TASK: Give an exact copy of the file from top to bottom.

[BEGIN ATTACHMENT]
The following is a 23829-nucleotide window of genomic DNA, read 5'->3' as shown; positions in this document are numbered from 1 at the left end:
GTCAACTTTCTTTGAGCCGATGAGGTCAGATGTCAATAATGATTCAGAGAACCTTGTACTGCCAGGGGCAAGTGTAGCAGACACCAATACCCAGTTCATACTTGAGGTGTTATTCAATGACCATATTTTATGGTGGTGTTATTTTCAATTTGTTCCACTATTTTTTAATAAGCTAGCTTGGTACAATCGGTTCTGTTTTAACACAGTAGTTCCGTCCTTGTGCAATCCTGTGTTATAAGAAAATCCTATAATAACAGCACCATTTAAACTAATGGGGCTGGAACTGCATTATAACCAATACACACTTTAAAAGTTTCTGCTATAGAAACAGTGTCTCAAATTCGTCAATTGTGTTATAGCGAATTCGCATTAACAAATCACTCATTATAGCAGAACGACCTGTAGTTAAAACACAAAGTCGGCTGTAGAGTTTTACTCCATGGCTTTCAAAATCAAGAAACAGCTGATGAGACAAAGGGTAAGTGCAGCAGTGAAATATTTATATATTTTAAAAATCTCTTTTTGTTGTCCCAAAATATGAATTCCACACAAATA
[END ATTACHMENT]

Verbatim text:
The following is a 23829-nucleotide window of genomic DNA, read 5'->3' as shown; positions in this document are numbered from 1 at the left end:
GTCAACTTTCTTTGAGCCGATGAGGTCAGATGTCAATAATGATTCAGAGAACCTTGTACTGCCAGGGGCAAGTGTAGCAGACACCAATACCCAGTTCATACTTGAGGTGTTATTCAATGACCATATTTTATGGTGGTGTTATTTTCAATTTGTTCCACTATTTTTTAATAAGCTAGCTTGGTACAATCGGTTCTGTTTTAACACAGTAGTTCCGTCCTTGTGCAATCCTGTGTTATAAGAAAATCCTATAATAACAGCACCATTTAAACTAATGGGGCTGGAACTGCATTATAACCAATACACACTTTAAAAGTTTCTGCTATAGAAACAGTGTCTCAAATTCGTCAATTGTGTTATAGCGAATTCGCATTAACAAATCACTCATTATAGCAGAACGACCTGTAGTTAAAACACAAAGTCGGCTGTAGAGTTTTACTCCATGGCTTTCAAAATCAAGAAACAGCTGATGAGACAAAGGGTAAGTGCAGCAGTGAAATATTTATATATTTTAAAAATCTCTTTTTGTTGTCCCAAAATATGAATTCCACACAAATA